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Workplace Romances: Are not always smooth sailings, how can Employers manage love-struck Employees?

Love is in the air and as we head into Valentine's Day, it's worth considering how Employers navigate the circumstances where two Employees are in a romantic relationship. Given the amount of time that colleagues spend together while at work, workplace relationships are not uncommon. A recent 2023 study by Forbes found that over 60% of adults have had a workplace romance.
 
However, several challenges may arise which can have a detrimental impact on a business, particularly if a relationship turns sour or, a person is responsible for managing, appraising, and remunerating their romantic partner - so these situations need to be managed carefully and appropriately.
 
There are also considerations around potential conflicts of interest and perceived favouritism to possible claims of sexual harassment, Employers must navigate these matters with care to maintain a harmonious and legally compliant work environment.


Cautionary Tales of Workplace Relationships

In September 2023, one high-profile cautionary tale that caught international attention was the resignation of BP’s chief executive Bernard Looney over failure to disclose personal relationships with colleagues. This is nothing new, back in 2019 there was a prominent case in which McDonald’s CEO, was found to have violated company policy which prohibited dating, between Employees and although the relationship was consensual, he was dismissed.
 
Closer to home, we have seen cases before the WRC involving romantic relationships impacting adjudications on unfair dismissal. In one such
case, a woman who co-founded a company with her husband was awarded €25,000 in compensation after being unfairly dismissed from her role during the breakdown of their marriage.

Unfortunately, there is also the matter of unwanted advances and sexual harassment in the workplace. In
September 2023, a female postal operative was awarded €53,560 compensation for sexual harassment in the workplace. In that case, there were workplace policies in place to prevent such behaviour. However, the key learning from that adjudication is that it is not sufficient to just have the policies, the policy needs to be lived with Employee awareness, training and adherence to such policies.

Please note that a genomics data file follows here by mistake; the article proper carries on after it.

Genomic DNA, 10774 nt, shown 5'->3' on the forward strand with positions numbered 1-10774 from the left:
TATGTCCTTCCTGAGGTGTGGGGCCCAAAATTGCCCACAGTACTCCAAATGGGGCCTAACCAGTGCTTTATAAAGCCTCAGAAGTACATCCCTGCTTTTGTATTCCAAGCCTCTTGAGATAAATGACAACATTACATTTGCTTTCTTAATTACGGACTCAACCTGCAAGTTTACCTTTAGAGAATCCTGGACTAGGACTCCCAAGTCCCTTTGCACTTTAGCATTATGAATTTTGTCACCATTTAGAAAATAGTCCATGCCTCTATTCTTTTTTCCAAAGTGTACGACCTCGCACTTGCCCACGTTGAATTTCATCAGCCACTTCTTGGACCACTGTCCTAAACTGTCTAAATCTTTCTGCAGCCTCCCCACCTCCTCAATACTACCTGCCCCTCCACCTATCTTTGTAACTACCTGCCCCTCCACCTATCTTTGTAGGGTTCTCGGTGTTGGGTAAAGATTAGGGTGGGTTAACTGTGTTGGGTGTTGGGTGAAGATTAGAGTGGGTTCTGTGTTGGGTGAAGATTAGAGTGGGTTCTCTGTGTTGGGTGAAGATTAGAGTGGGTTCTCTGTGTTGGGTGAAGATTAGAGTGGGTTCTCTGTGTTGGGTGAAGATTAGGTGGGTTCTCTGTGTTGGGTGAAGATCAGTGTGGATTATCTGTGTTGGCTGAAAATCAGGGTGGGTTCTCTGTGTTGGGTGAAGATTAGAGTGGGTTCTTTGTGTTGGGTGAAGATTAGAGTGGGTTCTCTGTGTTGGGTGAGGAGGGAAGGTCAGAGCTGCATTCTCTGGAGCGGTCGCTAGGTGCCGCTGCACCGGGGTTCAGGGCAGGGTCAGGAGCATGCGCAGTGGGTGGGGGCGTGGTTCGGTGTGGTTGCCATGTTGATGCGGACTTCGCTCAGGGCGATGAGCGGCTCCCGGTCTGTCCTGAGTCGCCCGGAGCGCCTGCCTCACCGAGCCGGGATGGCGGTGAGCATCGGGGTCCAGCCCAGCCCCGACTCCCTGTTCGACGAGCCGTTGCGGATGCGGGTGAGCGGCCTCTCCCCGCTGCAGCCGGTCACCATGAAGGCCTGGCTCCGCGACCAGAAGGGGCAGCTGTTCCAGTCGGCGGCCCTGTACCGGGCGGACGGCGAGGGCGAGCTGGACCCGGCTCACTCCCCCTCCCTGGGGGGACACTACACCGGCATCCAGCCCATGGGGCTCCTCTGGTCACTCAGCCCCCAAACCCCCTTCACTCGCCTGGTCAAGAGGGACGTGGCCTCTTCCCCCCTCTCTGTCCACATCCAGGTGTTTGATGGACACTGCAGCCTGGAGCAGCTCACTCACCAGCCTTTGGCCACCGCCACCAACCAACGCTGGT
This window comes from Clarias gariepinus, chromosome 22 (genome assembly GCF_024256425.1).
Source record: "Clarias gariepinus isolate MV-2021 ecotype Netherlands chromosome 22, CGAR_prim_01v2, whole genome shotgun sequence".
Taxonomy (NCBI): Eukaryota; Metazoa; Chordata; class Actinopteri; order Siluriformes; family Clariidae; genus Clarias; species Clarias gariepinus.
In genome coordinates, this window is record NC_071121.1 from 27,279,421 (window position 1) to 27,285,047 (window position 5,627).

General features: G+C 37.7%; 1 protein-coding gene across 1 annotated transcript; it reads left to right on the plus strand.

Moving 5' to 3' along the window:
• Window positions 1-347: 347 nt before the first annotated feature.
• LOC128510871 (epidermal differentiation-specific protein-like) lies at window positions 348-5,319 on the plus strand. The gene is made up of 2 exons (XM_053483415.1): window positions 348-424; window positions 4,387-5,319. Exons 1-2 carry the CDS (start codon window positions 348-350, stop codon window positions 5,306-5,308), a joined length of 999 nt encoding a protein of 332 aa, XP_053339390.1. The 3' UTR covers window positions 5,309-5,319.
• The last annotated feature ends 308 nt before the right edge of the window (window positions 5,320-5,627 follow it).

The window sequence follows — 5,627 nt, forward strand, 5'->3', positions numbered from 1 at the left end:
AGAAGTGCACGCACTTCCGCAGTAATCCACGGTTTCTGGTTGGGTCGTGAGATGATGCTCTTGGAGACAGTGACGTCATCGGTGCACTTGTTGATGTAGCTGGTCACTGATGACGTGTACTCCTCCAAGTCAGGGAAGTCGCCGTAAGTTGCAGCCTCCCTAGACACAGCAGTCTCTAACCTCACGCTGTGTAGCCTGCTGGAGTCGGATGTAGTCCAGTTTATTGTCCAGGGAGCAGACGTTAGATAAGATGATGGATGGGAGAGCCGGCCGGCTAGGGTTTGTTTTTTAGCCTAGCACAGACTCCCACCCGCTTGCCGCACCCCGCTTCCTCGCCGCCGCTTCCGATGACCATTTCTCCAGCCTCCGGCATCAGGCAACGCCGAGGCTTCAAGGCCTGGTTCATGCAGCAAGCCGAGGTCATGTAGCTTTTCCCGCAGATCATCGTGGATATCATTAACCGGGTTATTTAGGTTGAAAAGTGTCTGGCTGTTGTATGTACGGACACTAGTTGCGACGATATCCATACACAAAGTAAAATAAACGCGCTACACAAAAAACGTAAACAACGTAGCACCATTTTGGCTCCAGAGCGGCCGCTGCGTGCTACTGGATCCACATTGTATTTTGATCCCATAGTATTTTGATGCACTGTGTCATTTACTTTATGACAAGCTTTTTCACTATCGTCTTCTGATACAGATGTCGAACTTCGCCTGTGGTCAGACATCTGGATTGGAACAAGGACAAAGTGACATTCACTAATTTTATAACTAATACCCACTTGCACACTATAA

These are just some possible scenarios of challenging situations for Employers, but there are so many other variables that need to be managed carefully when considering workplace romances. So what can Employers do to prepare for possible challenges?


Key Considerations for Employers:
  1. Policy Development: Establish clear policies addressing workplace relationships, including disclosure requirements for relationships that might create conflicts of interest. Any such policy should strike a balance between Employees’ right to a private life and the Employer’s right to protect its business interests.

     

  2. Awareness and Training: Conduct regular training sessions for both Employees and management on the company's policies regarding workplace relationships, discrimination, dignity at work and sexual harassment.

  3. Consistent Policy Application: Ensure policies are applied fairly and consistently across all levels of the Organisation to prevent claims of discrimination or unfair treatment.

  4. Support Mechanisms: Provide support, such as counselling or mediation, for Employees involved in workplace romances to proactively manage potential issues.

  5. Hierarchical Relationships: If an Employee manages a romantic partner, consideration could be given to an alternative manager or to transfer one of the Employees to a suitable alternative role, following a discussion with both Employees and a written agreement to any such changes. Any decision to apply such changes should be taken carefully and must be supported by a business rationale based on the roles involved and the specific risks and conflicts identified as an outcome of the relationship. It is important to ensure that any action taken could not be deemed discriminatory – either directly or indirectly.

  6. Disciplinary Procedures: If your business is suffering a negative impact due to personal relationships between Employees, then you can address the issue of concern under your Disciplinary Procedure, just as you would for any other type of conduct issue.

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      Romantic relationships in the workplace require careful management to avoid legal and ethical pitfalls. By implementing clear policies, providing training, and offering support, Employers can navigate the complexities of workplace relationships while protecting both their Employees and their Organisational interests. Employers experiencing difficulties in this area are encouraged to seek professional HR advice to ensure compliance and maintain a positive work environment.


      Don't let the intricacies of managing workplace romances become a challenge for your business. If you are interested in getting support from our experts at Adare Human Resource Management, please contact us at 01 561 3594 or email info@adarehrm.ie.

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